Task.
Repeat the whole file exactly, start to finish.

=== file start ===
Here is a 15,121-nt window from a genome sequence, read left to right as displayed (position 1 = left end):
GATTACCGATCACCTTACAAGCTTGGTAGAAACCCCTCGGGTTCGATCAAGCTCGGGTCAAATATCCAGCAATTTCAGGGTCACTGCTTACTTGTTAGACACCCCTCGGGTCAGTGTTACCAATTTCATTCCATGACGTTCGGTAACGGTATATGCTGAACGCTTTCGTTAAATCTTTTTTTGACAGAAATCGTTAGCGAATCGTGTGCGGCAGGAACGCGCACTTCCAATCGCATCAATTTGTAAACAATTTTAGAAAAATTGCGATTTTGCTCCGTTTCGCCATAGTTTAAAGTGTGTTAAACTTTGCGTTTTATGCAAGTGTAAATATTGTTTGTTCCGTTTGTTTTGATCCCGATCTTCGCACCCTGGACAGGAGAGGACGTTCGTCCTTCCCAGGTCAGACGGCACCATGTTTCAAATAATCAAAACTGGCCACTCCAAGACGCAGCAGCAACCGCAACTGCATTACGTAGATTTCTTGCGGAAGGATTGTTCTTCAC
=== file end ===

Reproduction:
Here is a 15,121-nt window from a genome sequence, read left to right as displayed (position 1 = left end):
GATTACCGATCACCTTACAAGCTTGGTAGAAACCCCTCGGGTTCGATCAAGCTCGGGTCAAATATCCAGCAATTTCAGGGTCACTGCTTACTTGTTAGACACCCCTCGGGTCAGTGTTACCAATTTCATTCCATGACGTTCGGTAACGGTATATGCTGAACGCTTTCGTTAAATCTTTTTTTGACAGAAATCGTTAGCGAATCGTGTGCGGCAGGAACGCGCACTTCCAATCGCATCAATTTGTAAACAATTTTAGAAAAATTGCGATTTTGCTCCGTTTCGCCATAGTTTAAAGTGTGTTAAACTTTGCGTTTTATGCAAGTGTAAATATTGTTTGTTCCGTTTGTTTTGATCCCGATCTTCGCACCCTGGACAGGAGAGGACGTTCGTCCTTCCCAGGTCAGACGGCACCATGTTTCAAATAATCAAAACTGGCCACTCCAAGACGCAGCAGCAACCGCAACTGCATTACGTAGATTTCTTGCGGAAGGATTGTTCTTCAC